The Associated Press
NORFOLK, Va. —
During the glory days of the U.S. space program in the 1960s and ‘70s, astronauts returning to Earth splashed down at sea in their capsules and were picked up by the Navy in a triumphant moment that made for stirring TV. Now, NASA and the Navy are training again for the first such recovery in a generation.
On Thursday, they completed several days of tests, practicing the retrieval of an unmanned mock-up of the Orion capsule that the U.S. hopes to send someday to an asteroid and Mars.
Navy divers and the crew of the USS Arlington carried out the exercise in the calm waters of the Elizabeth River at a Naval Station Norfolk pier.
In a statement, Adm. Bill Gortney, commander of Navy’s U.S. Fleet Forces Command, welcomed the chance to take part again in recovering NASA astronauts “just as we did nearly a half-century ago in support of America’s quest to put a man on the moon.”
From 1961 to 1975, teams of Navy ships tracked and recovered Mercury, Gemini and Apollo spacecraft after they re-entered Earth’s atmosphere and splashed down.
Typically, frogmen would swim up to the pitching, bobbing spacecraft and help the astronauts out. Then helicopters would hoist the men and their capsule and fly them to a waiting aircraft carrier. In a few instances, the astronauts would remain inside the capsule while a crane lifted it aboard a ship.
After Apollo ended, U.S. astronauts began flying the space shuttle, which returns to Earth on a landing strip like an airplane. With the end of that program in 2011, astronauts began hitching rides aboard Russia’s Soyuz capsule, which parachutes to a landing on the steppes of Kazakhstan.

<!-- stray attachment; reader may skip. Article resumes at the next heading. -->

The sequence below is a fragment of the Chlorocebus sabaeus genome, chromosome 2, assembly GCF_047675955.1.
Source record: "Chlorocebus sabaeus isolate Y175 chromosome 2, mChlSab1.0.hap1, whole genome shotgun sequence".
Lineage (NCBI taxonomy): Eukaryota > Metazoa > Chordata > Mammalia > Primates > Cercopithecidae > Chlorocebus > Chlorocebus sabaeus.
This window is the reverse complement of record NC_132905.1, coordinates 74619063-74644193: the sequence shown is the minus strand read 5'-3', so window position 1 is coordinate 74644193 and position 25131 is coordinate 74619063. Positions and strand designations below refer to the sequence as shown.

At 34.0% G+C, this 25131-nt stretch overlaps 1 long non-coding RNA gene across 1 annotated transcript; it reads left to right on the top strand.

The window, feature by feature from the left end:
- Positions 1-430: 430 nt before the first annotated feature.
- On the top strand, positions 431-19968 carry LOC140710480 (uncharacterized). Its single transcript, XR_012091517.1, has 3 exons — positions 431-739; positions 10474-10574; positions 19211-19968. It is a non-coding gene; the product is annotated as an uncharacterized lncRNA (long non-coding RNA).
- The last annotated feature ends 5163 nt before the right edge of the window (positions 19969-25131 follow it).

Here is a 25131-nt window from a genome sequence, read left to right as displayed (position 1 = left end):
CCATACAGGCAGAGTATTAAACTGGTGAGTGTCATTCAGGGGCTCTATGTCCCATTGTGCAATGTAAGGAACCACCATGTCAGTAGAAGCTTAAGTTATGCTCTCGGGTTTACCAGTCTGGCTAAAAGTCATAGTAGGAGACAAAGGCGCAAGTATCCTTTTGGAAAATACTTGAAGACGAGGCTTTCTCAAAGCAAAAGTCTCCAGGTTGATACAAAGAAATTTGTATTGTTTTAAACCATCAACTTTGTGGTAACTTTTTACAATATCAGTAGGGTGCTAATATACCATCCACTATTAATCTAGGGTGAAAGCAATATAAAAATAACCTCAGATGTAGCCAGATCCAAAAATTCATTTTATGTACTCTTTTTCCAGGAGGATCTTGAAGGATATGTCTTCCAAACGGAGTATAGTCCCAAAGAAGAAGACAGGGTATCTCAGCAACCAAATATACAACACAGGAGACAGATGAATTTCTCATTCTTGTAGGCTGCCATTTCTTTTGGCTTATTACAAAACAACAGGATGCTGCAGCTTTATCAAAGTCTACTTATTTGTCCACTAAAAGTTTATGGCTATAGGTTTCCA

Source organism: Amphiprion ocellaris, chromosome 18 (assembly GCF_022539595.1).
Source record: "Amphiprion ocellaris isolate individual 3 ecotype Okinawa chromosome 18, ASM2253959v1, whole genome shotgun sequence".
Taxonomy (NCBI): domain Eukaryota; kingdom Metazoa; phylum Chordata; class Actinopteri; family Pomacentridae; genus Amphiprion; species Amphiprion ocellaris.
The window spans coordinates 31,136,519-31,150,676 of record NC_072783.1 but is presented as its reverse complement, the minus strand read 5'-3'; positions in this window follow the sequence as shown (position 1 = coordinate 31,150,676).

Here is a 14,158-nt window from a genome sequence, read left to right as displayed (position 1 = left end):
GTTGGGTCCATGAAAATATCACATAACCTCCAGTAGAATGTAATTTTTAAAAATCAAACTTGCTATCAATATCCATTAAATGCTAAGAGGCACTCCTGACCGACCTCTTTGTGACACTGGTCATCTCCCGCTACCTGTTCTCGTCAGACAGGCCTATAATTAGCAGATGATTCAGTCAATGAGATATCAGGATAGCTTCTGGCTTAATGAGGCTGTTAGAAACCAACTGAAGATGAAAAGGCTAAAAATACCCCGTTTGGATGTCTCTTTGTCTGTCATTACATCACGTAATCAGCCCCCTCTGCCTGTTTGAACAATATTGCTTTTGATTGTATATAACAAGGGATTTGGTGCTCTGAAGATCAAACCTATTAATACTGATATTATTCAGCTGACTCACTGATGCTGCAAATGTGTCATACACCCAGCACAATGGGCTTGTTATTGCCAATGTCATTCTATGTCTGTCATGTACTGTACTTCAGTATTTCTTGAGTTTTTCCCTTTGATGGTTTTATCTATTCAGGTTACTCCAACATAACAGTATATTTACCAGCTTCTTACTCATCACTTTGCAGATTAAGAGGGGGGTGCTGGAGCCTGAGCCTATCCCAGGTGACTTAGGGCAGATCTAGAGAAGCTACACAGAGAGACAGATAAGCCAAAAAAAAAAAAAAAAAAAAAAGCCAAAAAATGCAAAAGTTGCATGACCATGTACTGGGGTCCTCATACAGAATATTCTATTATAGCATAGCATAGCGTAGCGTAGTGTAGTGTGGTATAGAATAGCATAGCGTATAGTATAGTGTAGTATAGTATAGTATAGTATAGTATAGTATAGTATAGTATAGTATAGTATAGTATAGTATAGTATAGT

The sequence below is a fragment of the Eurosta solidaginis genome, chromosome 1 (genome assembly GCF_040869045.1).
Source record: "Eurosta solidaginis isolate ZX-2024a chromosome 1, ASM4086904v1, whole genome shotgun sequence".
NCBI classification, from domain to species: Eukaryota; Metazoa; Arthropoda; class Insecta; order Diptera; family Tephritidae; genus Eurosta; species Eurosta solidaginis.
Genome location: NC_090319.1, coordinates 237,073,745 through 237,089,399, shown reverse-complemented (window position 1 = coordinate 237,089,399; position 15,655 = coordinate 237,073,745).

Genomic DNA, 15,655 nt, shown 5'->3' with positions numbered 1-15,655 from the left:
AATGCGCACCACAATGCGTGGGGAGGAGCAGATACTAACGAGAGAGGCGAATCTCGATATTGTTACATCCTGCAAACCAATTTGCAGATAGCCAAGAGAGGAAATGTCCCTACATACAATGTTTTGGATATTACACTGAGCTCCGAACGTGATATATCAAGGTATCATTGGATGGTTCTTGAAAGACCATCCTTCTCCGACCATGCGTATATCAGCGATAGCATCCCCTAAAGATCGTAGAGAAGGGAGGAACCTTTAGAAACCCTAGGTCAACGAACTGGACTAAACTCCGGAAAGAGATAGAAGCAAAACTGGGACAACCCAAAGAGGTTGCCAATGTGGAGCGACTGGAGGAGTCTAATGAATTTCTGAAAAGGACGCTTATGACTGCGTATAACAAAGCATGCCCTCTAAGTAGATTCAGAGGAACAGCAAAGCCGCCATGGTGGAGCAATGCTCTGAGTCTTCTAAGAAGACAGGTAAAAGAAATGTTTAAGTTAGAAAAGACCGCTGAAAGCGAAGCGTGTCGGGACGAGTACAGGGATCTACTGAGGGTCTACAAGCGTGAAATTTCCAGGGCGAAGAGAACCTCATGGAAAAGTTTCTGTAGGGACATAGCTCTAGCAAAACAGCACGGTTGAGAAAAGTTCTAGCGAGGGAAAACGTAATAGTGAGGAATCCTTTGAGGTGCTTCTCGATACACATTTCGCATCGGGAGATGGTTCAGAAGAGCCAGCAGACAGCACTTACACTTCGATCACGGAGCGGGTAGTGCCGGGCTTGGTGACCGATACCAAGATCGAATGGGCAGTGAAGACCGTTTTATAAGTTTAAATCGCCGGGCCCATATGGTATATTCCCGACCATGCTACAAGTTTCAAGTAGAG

Now, with Orion still under development, the Defense Department and NASA have to dust off their old recovery playbook and update it to achieve something they haven’t done since 1975.
“The test we’re seeing today is really the first time that we’ve worked together with DOD to recover a capsule, really since that mission. So it’s a pretty historic start to this program that we’re doing,” said Scott Wilson, NASA’s manager of production operations for the Orion program.
In a break with the past, the Navy doesn’t plan to use helicopters to retrieve Orion, although they will be available on standby. Instead, an amphibious transport ship will come close to the capsule and dispatch divers and small boat teams to go secure it.
As they did on Thursday, those crews will attach a winch line to Orion and tow it into the amphibious ship’s well deck, a compartment that can be deliberately flooded. Then the well deck will be drained, allowing the astronauts to step out of the capsule.
NASA decided to employ an amphibious ship about seven years ago, in part because it is less expensive than using a large nuclear-powered aircraft carrier. It also allows for astronauts who may be weakened by space travel to avoid a physically draining extraction at sea. The crew can stay inside the capsule while it is being recovered.
Another reason for using the amphibious-ship method: The Orion capsule will be bigger and much heavier than the Apollo spacecraft that came before it.
More training and testing of the procedure are planned in the coming years. Astronauts will not fly into space aboard Orion until 2021 at the earliest.
Some of the splashdowns during the U.S. space program’s Right Stuff era nearly ended in tragedy: In 1961, the Liberty Bell 7 capsule carrying Gus Grissom sank to the bottom of the Atlantic, apparently after the hatch blew prematurely, and Grissom almost drowned. The capsule was finally raised in 1999.
In 1962, Mercury astronaut Scott Carpenter’s Aurora 7 overshot its target in the Atlantic by 250 miles and all contact with him was lost for about a half-hour. By the time rescuers spotted him, he had climbed out of his listing capsule and into his life raft.
SpaceX, a private company that has sent three of its Dragon cargo spacecraft to the International Space station so far, has been retrieving its unmanned capsules from the Pacific since 2010, though without Navy involvement.